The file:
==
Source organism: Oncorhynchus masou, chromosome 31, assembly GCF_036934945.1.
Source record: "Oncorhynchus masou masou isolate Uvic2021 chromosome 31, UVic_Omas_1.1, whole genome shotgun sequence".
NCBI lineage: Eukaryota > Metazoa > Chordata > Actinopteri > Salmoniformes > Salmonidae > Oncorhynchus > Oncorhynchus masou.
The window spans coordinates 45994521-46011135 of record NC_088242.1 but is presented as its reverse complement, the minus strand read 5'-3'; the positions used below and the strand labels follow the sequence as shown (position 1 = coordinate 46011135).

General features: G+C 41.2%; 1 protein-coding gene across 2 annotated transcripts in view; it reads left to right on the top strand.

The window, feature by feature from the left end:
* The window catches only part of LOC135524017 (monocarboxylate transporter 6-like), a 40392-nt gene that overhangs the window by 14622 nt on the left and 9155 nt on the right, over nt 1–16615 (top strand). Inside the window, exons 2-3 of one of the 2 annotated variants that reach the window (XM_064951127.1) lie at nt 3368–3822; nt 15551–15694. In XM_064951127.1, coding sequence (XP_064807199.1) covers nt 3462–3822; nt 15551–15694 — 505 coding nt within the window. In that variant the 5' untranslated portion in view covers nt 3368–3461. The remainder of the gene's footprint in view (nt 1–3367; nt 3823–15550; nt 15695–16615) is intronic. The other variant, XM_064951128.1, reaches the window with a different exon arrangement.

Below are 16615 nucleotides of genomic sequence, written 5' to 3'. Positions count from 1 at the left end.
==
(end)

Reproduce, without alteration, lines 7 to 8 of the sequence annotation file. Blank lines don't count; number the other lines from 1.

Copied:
* The window catches only part of LOC135524017 (monocarboxylate transporter 6-like), a 40392-nt gene that overhangs the window by 14622 nt on the left and 9155 nt on the right, over nt 1–16615 (top strand). Inside the window, exons 2-3 of one of the 2 annotated variants that reach the window (XM_064951127.1) lie at nt 3368–3822; nt 15551–15694. In XM_064951127.1, coding sequence (XP_064807199.1) covers nt 3462–3822; nt 15551–15694 — 505 coding nt within the window. In that variant the 5' untranslated portion in view covers nt 3368–3461. The remainder of the gene's footprint in view (nt 1–3367; nt 3823–15550; nt 15695–16615) is intronic. The other variant, XM_064951128.1, reaches the window with a different exon arrangement.

Below are 16615 nucleotides of genomic sequence, written 5' to 3'. Positions count from 1 at the left end.